How to cut this log?

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Forum topic by Nick posted 08-09-2011 10:50 PM 3158 views 0 times favorited 4 replies Add to Favorites Watch
View Nick's profile


87 posts in 2851 days

08-09-2011 10:50 PM

Topic tags/keywords: bandsaw lathe milling question desert ironwood

Okay I came across a guy on craigslist about a week ago who was getting rid of a log of desert ironwood for free. I drove over an hour to go pick it up. The log is about 5’ long and about 18’ in diameter. It wieghts in the area of 350lbs. The core is all hollowed out and the log has many fractures. I know that all i’m going to get out of this is turning blanks and knife scales. My question is how to attack this thing. I have done small logs but nothing of this size and wieght. I was thinking to cut it with the chainsaw into smaller pieces so I can get them on to my bandsaw, but I think this may cause a lot of waste. So is there a better way to do this? Also, what is the best way to cut knife scales, quarter saw, rift cut, what? Any help would be great.

-- Nick, AZ. Wood is a canvas for God's art work, it is our job as woodworkers to figur out the best way to display it.

4 replies so far

View Nomad62's profile


726 posts in 2956 days

#1 posted 08-09-2011 11:18 PM

Wow, that’s quite an odd chunk of wood; I hope it turns out being worth your troubles. I can’t come up with a great answer for you, but I would recommend using that chainsaw to rip down the crotch line to seperate the smallish limb from the main stem, then seek out the biggest areas that are cracked the least and see what you can harvest. I would anticipate the center wood condition to be better than the edges, you may come up with something in there. Cutting along the major cracks means almost no waste, just a mess. Using a small saw will be the easiest. Good luck.

-- Power tools put us ahead of the monkeys

View David Kirtley's profile

David Kirtley

1286 posts in 2996 days

#2 posted 08-10-2011 02:47 AM

I would avoid cutting the crotches. There is going to be some pretty grain there.

I would really start splitting it in half lengthwise right through the hollow.

Find someone with a band saw mill.

-- Woodworking shouldn't cost a fortune:

View BobTheFish's profile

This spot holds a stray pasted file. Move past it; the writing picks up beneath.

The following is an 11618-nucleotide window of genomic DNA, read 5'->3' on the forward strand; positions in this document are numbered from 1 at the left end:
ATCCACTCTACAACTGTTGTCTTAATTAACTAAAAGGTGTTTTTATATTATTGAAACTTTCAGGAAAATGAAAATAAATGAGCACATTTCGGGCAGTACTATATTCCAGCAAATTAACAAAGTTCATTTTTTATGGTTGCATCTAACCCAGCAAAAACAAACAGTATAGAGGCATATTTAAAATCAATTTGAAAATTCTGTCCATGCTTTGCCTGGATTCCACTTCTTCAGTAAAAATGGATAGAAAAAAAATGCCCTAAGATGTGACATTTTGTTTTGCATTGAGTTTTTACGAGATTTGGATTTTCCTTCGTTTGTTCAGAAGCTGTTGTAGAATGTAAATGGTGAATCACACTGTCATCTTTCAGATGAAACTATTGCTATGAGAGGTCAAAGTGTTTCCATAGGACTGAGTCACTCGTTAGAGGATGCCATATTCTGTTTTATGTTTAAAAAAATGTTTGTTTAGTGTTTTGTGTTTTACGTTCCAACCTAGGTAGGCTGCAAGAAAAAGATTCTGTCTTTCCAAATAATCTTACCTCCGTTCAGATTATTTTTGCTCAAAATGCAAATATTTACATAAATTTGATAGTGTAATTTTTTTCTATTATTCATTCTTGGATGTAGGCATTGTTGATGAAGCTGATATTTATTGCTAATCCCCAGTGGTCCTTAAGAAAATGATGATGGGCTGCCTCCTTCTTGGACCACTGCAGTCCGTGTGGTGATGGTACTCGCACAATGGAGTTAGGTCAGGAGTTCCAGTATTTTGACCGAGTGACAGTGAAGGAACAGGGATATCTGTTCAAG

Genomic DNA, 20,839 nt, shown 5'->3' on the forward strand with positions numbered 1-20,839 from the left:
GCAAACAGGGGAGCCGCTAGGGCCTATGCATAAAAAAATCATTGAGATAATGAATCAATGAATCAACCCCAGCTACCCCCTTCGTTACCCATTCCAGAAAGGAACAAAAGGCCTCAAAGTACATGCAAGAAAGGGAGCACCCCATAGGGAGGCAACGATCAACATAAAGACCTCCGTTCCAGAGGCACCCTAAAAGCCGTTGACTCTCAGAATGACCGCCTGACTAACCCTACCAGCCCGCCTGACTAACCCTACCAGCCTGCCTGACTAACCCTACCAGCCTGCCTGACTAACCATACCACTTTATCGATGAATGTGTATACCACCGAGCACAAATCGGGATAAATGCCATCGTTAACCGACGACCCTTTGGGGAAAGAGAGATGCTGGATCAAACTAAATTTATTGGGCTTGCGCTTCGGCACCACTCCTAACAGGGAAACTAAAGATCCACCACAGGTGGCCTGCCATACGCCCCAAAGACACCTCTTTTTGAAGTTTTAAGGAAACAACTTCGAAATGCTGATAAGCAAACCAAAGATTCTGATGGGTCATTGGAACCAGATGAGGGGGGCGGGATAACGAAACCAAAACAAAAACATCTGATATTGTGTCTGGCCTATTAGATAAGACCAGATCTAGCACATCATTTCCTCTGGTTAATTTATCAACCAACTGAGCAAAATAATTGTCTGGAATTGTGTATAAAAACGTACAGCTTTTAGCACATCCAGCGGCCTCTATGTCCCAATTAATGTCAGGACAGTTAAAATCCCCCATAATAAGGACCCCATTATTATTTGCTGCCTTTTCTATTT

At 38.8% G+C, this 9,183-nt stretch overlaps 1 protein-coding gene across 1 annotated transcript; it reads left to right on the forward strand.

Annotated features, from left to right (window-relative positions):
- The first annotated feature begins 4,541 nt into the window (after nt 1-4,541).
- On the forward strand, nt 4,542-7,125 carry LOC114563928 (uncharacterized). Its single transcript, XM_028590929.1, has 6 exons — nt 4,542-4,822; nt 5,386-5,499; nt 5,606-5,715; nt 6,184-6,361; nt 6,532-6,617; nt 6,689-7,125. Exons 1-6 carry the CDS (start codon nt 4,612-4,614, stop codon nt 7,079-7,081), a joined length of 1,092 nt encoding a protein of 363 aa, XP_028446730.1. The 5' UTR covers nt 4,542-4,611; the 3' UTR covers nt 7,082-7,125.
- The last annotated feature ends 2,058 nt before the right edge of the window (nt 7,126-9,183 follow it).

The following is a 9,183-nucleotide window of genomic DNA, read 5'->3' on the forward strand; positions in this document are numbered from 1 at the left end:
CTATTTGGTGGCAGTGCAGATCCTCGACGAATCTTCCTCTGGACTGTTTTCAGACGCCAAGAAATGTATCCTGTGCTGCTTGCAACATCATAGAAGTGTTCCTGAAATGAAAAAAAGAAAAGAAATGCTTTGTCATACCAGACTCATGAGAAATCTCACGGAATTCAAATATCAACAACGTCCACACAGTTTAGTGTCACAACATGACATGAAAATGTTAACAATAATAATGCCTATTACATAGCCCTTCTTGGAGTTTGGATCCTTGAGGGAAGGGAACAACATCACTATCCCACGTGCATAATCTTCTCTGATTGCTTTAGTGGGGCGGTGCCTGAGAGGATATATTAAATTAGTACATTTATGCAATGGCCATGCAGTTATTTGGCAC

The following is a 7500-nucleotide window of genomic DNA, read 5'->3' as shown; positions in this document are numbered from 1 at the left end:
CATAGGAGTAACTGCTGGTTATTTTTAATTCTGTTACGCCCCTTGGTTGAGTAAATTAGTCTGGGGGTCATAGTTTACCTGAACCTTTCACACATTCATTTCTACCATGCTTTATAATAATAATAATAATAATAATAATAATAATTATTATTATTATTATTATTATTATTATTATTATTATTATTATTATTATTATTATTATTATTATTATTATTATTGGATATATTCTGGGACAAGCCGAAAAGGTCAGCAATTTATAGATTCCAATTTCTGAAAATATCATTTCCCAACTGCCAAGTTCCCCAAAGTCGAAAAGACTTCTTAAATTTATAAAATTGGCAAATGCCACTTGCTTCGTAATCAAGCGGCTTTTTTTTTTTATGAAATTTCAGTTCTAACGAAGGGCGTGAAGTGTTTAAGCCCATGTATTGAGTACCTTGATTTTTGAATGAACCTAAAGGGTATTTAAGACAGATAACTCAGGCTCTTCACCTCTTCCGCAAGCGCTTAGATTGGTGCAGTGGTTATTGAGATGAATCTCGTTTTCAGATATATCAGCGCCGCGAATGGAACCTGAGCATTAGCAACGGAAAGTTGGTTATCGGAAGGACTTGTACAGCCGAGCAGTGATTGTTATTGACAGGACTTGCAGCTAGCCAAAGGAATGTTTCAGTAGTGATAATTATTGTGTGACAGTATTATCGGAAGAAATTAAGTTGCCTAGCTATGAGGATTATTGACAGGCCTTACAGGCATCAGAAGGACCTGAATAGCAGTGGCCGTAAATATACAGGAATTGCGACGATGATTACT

361 posts in 2550 days

#3 posted 08-10-2011 03:30 AM

Well, I never had any experience milling boards either, BUT….

I’d say it looks like the one portion above the crotch (which I agree will give excellent grain, though the whole thing looks like it has some knotholes that might be interesting), is hollow, I’d cut that portion off at the crotch, either just at the end of the hollowed portion, or right where the two limbs actually seem to separate. The grain from the crotch is actually going to be below that, so you’ll want to try and preserve that portion of the whole.

Then I’d advise taking it to your local mill. There’s basically going to be two problems with this: 1. it looks like its already dried or fairly advanced along the drying process, you can see this with the splits. 2. there’s a hell of a lot of knotty bits and the crotch itself might give some additional weirdness to the cutting process (not to mention, you said it’s an ironwood, meaning hard. and any weird grain where it might be knotted or crossed up is going to be harder than straight grain).

What I’m sort of crying over is that it looks like someone decided to chainsaw it already halfway through the main portion of the log. That means, at best, half length boards where you could have had full. And that SUCKS.

View Nick's profile


87 posts in 2851 days

#4 posted 08-10-2011 03:13 PM

Thank you for the ideas. This gives me a better idea of where to start. I think I will take the hollow off just above the crotch and than take my sawall and follow some of the larger fractures down the side. Not sure if this will be more work than I want but I do want to save as much I can. This wood is hard to come by. As far as the saw cut in the middle goes the guy I picked it up from tried to cut in in half and gave up half way through. He also let his kids beat the sides with a hatchet. So it really does suck that he did this.

-- Nick, AZ. Wood is a canvas for God's art work, it is our job as woodworkers to figur out the best way to display it.

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